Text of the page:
Jacki Torres in Nearshore Americas Interview: The Chile Jobs Bonanza

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The Chile Jobs Bonanza: Why Higher-End Pros are Racing to South America

Posted by: Narayan Ammachchi in CHILE, Countries, Global Outsourcing, IT Services, Nearshore Outsourcing, News & Analysis May 1, 2013 0

Ever wondered why IT and BPO companies in Chile have continued to expand despite what is commonly seen as a severe shortage of skilled workers locally? In Chile, immigration rules are strikingly different than nearby nations like Brazil. IT companies can bring in as many skilled professionals from overseas countries as they want. Jobseekers from across the world are arriving by thousands and filling up the vacant positions in all sectors of the economy.
The country making the most of Chile’s lax immigration policy is Spain, the former colonial ruler currently reeling from a devastating recession and a record rate of unemployment. More than two thousand Spaniards are working in Chile’s information technology (IT) industry, according to Alfredo Araneda, IT manager at Michael Page, an international recruitment agency in capital Santiago.
Not only Spaniards, skilled workers from across Latin America are streaming into Chile, hoping to perk up their profile with international experience. “Nearly 25 countries are represented in our workforce. Among the foreigners, Brazilians outnumber the others. We also have workers from the United States and India,” said Mohit Srivastava, country manager of Evalueserve, an Indian outsourcing firm.
Most of the foreigners working in Evalueserve are computer programmers or analysts, and nearly all of them speak in English.
Foreign workers are a common sight in Chile these days and workers with technology skills are finding it far easier to land a job. “All you need to do is to arrive in Chile on a tourist visa and search a job. Once you obtain a job contract, you can apply for work visa,” says Srivastava.
Some politicians are pushing the government to modify immigration laws to make sure that foreign workers do not exceed 15 percent of a company’s total employees.
“Foreigners are not only welcomed but also respected in Chile. It is indeed a great virtue of Chileans. Maybe this is also a reason why so many foreigners are joining the workforce,” said Srivastava, who graduated from Bangalore’s prestigious business school – Indian Institute of Management (IIM).
There is no precise data as to how many foreigners are working in Chile’s IT industry, but overseas workers appear to make up at least 10-15 percent of the payroll in every IT company.
“Foreign workers account for 15 percent of our workforce,” says Martin Lewit, General Manager of Ki Teknology, a software development firm, which serves mainly the U.S. market.
Most of the people NSAM spoke to concede that Chile lacks skilled IT workers, but none of them seemed to have at least one example of a company harmed by the labor shortage.
According to Araneda, thousands of IT professionals from Argentina and Colombia have landed high-paid jobs in Chile ever since the recession hit the globe.“We helped more than 10 IT professionals land a job in 2012,” he said.
Learning English

Chilean government is aware of a large influx of foreign professionals in its IT workforce, but it is not counting on foreign skills to promote its domestic IT sector. The South American country has recently kick-started a campaign aimed at encouraging young Chileans to launch career in technology sector.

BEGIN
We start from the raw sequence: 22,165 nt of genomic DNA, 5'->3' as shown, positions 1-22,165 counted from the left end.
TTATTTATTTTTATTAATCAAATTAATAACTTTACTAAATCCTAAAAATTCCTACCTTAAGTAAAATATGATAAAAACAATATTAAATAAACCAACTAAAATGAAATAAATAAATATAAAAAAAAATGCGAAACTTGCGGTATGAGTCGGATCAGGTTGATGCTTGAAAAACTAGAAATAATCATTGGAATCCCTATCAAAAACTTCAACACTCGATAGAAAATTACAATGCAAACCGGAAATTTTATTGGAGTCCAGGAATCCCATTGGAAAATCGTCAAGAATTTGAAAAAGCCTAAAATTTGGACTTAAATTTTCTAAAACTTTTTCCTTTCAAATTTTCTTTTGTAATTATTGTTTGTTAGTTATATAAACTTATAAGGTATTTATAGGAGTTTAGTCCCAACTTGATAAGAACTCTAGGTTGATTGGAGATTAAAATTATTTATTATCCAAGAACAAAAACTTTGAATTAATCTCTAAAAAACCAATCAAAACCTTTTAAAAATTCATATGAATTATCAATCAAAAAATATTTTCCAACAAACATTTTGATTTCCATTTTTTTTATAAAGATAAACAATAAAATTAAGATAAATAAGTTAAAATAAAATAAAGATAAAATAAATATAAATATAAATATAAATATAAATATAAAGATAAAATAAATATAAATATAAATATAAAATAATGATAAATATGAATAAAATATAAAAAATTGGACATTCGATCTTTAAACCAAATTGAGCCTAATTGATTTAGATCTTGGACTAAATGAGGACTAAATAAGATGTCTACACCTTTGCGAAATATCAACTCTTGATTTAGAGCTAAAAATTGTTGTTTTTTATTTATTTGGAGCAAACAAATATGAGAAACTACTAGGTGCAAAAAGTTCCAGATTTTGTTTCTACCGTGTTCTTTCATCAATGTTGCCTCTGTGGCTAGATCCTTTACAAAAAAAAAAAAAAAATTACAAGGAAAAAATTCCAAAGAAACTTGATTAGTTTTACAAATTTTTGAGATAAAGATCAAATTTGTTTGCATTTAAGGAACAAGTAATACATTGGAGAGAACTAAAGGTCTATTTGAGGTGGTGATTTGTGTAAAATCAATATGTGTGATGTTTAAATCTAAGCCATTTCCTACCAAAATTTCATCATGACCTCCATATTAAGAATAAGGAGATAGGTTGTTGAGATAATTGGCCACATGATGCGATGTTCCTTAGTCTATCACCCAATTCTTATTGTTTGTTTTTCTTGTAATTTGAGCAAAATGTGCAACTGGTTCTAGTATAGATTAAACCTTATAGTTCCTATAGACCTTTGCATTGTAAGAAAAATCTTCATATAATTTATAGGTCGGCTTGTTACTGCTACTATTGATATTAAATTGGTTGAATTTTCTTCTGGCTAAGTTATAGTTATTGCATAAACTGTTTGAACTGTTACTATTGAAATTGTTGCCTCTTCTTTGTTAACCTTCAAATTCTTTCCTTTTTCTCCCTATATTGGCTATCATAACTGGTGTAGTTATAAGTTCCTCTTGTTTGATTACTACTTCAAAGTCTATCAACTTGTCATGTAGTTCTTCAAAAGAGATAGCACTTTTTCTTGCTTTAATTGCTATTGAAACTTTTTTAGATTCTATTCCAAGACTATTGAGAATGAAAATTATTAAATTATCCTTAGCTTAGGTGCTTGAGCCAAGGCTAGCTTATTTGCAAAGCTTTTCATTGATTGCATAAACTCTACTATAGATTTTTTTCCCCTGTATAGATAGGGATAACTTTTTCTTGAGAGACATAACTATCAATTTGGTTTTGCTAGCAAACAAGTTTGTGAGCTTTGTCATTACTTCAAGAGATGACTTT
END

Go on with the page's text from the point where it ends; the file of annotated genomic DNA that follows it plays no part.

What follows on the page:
“We have spoken to many students in universities across the country. What is certain is that children are increasingly attracted to jobs in high-tech industry,” said Jacki Torres, CEO of Global Connex.

An increasing number of IT companies, according to Torres, are collaborating with private English coaching institutes to train their employees in the British language.“Many engineers with technical skills in IT are considering to undergo English training at our institute, including people from TCS,” Torres added. Normally, graduates with technical skills join the training programs after signing a pre-job agreement with an IT company. Once they have become proficient in English, they go back and join their employer. “Even when you lose job, you don’t need to worry. You will get 90 days of time to find out a new job to have your visa renewed,” Torres added.

The Wave of Immigration
As the demand for foreign professionals spiked, Chile handed work visa to more people. Over the last decade, the number of work visas granted by Chile rose by an average 25 percent per year, according to local newspapers.
Some politicians are pushing the government to modify immigration laws to make sure that foreign workers do not exceed 15 percent of a company’s total employees. Some analysts are blaming the country’s ill-equipped education system for the rise in immigrant workers. Thousands of students took to streets in Santiago recently calling for overhaul of the education system, which analysts say does not meet the demands of the growing economy.
What is luring foreigners however is Chile’s political stability, low-unemployment rate and rising wages. With Spain’s economy slipping deeper into recession, Spaniards are emigrating in droves.
According to Araneda, more than 40,000 Spaniards have found jobs in Chile ever since the recession hit Europe. In its recent report, the Organisation for Economic Co-operation and Development (OECD) stated that most immigrants in Chile are from other South American countries, with 61% from neighboring countries. Between 2002 and 2009, the number of immigrants from Peru more than tripled, from 38 000 to 131 000. They now account for 37% of the migrant population, followed by Argentines (17%), Bolivians (6%), Ecuadorians (5%) and Colombians (4%).